Bird Ringing Introduction


by Kevin Sayer


Why do we ring birds?

Much has been discovered about birds by watching and counting them but such methods rarely allow birds to be identified as individuals. This is essential if we are to learn about how long they live and when and where they move, questions that are vital for bird conservation. Placing a lightweight, uniquely numbered, metal ring around a bird's leg provides a reliable and harmless method of identifying birds as individuals. Each ring also has an address so that anyone finding a ringed bird can help by reporting where and when it was found and what happened to it. Some ringing projects also use colour rings to allow individual birds to be identified without being caught.

Although we have been ringing birds in Britain and Ireland for nearly 100 years, we are still discovering new facts about migration routes and wintering areas. However, the main focus of the Ringing Scheme today is monitoring bird populations. Ringing allows us to study how many young birds leave the nest and survive to become adults, as well as how many adults survive the stresses of breeding, migration and severe weather. Changes in survival rates and other aspects of birds' biology help us to understand the causes of population declines.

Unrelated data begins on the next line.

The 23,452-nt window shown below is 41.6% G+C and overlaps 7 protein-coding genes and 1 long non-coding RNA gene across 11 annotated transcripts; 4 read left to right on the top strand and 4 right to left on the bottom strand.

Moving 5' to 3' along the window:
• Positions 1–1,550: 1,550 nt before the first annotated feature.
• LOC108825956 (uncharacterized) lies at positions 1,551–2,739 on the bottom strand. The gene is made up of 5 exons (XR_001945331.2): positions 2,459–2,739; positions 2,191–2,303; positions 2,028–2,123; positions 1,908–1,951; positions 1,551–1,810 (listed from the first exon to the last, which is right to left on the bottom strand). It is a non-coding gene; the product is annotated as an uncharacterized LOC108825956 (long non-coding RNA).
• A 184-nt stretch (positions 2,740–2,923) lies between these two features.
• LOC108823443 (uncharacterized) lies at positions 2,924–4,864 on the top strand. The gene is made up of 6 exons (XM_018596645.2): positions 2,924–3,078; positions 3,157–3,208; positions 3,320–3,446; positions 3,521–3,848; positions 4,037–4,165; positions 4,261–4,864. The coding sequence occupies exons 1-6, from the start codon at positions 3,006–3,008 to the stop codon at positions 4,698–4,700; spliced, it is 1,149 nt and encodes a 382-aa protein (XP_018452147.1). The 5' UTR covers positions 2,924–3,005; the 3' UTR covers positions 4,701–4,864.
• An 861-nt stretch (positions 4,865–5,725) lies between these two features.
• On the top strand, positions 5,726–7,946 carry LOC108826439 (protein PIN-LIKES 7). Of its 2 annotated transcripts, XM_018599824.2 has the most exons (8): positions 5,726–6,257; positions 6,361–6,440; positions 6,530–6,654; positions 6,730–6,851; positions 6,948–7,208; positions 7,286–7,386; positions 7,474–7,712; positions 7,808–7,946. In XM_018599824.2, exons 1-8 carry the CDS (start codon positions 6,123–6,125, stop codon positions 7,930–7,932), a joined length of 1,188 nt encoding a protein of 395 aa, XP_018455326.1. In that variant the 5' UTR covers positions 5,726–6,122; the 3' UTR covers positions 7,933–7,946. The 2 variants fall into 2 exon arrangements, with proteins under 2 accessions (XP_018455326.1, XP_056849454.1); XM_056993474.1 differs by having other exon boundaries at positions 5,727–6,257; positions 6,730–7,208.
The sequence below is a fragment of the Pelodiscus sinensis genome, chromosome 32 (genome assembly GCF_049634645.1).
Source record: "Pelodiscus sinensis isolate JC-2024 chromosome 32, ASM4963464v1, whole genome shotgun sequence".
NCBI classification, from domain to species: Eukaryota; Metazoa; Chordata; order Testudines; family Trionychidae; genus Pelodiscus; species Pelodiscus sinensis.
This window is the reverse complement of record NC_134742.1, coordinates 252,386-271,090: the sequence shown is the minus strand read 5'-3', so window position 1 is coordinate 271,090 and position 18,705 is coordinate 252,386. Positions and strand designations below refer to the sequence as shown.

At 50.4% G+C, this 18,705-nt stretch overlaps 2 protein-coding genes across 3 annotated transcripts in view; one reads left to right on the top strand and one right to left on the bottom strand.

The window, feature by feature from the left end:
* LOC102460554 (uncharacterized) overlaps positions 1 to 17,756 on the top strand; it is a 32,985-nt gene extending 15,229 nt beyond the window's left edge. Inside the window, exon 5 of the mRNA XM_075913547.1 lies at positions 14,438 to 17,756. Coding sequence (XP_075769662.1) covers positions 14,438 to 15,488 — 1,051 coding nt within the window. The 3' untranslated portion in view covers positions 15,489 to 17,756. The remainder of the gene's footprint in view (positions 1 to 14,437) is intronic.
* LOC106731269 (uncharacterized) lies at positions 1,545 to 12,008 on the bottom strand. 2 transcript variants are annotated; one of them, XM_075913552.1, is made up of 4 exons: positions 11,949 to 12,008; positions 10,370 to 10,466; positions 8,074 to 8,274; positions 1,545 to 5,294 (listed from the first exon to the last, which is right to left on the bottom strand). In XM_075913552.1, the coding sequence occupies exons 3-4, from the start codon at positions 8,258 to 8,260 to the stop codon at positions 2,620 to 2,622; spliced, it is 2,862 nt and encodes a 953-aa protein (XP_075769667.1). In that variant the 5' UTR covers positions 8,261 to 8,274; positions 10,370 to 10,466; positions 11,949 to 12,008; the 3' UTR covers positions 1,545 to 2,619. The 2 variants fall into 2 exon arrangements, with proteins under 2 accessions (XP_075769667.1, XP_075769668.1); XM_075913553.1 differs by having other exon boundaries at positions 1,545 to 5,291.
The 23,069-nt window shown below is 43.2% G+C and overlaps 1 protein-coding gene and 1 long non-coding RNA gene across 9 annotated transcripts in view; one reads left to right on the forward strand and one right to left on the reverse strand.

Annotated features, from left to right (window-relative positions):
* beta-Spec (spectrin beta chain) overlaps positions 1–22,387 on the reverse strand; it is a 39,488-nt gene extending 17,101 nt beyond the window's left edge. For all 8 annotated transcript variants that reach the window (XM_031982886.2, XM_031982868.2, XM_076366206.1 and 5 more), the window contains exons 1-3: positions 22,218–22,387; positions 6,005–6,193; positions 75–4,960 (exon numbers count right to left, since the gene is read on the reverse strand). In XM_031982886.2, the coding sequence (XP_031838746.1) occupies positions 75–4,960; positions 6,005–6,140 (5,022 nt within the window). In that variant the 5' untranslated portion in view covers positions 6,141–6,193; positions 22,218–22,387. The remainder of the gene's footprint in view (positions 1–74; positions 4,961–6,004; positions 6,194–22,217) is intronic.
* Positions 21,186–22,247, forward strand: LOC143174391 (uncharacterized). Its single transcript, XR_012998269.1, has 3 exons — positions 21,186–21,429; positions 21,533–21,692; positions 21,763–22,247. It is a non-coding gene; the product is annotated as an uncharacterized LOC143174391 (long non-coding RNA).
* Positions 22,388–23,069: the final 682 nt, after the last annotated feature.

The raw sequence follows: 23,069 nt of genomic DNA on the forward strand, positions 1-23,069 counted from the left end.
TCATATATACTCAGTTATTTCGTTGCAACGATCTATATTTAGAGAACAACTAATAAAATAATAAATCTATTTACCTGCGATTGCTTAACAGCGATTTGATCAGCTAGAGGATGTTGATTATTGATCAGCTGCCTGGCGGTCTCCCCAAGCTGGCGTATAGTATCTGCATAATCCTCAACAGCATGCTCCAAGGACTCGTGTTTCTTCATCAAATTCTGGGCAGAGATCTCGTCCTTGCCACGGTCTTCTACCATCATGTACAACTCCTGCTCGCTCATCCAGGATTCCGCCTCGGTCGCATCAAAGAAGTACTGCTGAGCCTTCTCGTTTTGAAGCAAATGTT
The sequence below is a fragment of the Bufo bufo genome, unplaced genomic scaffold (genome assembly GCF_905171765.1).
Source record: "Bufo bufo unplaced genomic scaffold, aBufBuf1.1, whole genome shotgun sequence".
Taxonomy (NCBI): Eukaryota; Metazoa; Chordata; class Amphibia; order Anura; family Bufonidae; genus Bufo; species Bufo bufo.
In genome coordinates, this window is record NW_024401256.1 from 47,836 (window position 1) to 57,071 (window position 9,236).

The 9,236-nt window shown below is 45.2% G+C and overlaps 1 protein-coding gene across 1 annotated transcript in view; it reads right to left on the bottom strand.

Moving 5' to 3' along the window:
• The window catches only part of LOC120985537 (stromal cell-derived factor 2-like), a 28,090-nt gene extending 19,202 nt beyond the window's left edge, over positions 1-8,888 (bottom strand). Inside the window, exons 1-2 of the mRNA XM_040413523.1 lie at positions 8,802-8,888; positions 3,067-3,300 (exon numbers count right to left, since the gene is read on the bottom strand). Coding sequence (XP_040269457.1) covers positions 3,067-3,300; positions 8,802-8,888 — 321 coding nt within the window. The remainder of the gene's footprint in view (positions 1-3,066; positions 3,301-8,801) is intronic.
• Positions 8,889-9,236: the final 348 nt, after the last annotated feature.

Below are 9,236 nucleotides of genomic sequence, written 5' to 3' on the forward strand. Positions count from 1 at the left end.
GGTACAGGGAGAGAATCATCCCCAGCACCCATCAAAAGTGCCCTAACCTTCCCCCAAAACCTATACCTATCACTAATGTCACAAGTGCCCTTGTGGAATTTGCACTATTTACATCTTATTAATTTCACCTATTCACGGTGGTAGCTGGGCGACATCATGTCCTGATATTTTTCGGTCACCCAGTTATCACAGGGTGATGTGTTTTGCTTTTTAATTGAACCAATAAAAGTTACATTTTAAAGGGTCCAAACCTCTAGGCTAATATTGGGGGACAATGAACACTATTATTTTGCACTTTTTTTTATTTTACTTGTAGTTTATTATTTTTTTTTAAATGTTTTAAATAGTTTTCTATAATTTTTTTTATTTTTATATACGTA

Pair of Scops Owls on Cyprus Kevin Sayer

Are you interested in training to become a bird ringer?

We can't promise you Scops Owls but training those interested to ring is part of what I do. I've recently been appointed a BTO Trainer that allows me to take on Trainee Ringers and give them the necessary training. Being retired I ring frequently, from 2 to 3 times each week during Spring & Autumn, less so in Winter, so there is an opportunity for a trainee/s to ring to suit their work/life pattern. Training takes from one to two years, shorter if specific projects are intended. Realistically, some 30 to 50 ringing occasions each year. The more ringing you do the shorter the training. There are no exclusions, just a starting age of 16+yrs. and being comfortable with early starts. If after reading this you are interested in training to become a ringer then email Kevin Sayer .